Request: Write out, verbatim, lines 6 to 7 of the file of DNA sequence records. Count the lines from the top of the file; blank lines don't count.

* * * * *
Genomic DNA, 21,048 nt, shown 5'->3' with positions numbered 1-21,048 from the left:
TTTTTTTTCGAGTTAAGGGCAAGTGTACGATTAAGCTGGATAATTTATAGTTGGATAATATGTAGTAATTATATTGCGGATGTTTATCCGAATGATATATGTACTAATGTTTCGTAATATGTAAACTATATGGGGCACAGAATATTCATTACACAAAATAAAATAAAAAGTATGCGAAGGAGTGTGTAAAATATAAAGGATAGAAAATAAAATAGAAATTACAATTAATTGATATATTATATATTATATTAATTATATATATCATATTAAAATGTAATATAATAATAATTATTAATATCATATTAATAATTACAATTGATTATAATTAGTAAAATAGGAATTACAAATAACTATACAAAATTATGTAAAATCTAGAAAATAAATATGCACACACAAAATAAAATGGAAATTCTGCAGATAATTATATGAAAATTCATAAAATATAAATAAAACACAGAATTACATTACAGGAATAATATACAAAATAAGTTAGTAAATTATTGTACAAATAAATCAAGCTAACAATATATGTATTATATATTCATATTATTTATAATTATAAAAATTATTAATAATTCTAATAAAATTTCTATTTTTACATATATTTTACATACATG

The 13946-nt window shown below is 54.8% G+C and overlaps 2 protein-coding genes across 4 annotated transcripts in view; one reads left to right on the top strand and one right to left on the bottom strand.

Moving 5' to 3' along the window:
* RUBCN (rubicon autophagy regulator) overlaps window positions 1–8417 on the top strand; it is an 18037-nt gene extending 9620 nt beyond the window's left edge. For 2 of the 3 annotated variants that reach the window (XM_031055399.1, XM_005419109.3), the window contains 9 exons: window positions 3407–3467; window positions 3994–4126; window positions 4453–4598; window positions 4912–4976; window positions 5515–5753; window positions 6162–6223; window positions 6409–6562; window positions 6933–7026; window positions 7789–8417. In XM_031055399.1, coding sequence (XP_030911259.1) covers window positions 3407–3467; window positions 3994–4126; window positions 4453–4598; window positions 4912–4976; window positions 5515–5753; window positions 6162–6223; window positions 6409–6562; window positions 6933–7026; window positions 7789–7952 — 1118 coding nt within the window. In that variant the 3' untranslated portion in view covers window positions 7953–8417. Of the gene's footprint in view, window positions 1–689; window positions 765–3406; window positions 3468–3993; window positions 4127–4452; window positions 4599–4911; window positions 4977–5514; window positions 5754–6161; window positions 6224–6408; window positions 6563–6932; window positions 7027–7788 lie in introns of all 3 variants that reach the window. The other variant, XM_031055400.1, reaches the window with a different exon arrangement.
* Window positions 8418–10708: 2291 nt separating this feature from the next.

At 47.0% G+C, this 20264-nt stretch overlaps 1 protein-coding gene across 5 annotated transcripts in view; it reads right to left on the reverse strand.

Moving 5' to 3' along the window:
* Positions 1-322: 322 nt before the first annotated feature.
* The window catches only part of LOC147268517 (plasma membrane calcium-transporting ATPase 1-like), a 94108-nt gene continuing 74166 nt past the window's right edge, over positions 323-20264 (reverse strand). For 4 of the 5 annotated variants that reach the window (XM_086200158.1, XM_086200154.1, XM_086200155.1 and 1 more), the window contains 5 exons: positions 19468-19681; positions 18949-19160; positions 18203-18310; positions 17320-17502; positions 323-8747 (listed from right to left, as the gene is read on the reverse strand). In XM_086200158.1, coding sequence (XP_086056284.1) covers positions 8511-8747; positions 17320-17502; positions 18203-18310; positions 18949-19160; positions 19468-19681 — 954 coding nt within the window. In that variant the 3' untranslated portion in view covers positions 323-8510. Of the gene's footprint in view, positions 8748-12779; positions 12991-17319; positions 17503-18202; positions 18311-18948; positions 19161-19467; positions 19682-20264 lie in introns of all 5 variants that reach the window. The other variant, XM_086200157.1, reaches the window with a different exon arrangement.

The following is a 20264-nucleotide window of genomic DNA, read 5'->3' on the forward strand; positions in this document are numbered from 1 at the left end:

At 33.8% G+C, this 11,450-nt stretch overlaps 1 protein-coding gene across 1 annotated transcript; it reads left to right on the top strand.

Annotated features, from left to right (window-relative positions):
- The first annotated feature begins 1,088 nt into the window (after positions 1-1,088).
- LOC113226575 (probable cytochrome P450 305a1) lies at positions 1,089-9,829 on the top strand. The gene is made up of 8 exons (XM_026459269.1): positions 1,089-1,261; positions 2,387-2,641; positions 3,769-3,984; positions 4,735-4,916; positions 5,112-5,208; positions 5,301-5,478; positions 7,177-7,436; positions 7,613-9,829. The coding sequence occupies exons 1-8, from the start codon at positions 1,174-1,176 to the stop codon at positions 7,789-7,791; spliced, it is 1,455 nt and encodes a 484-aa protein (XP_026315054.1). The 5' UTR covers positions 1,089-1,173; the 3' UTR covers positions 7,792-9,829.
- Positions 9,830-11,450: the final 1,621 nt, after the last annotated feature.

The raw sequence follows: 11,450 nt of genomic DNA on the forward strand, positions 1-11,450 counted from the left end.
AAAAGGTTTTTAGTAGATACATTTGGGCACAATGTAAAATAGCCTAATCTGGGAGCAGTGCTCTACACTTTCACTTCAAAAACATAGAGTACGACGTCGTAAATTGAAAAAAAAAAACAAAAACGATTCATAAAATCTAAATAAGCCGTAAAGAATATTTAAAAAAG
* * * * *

* Window positions 8418–10708: 2291 nt separating this feature from the next.

At 47.0% G+C, this 20264-nt stretch overlaps 1 protein-coding gene across 5 annotated transcripts in view; it reads right to left on the reverse strand.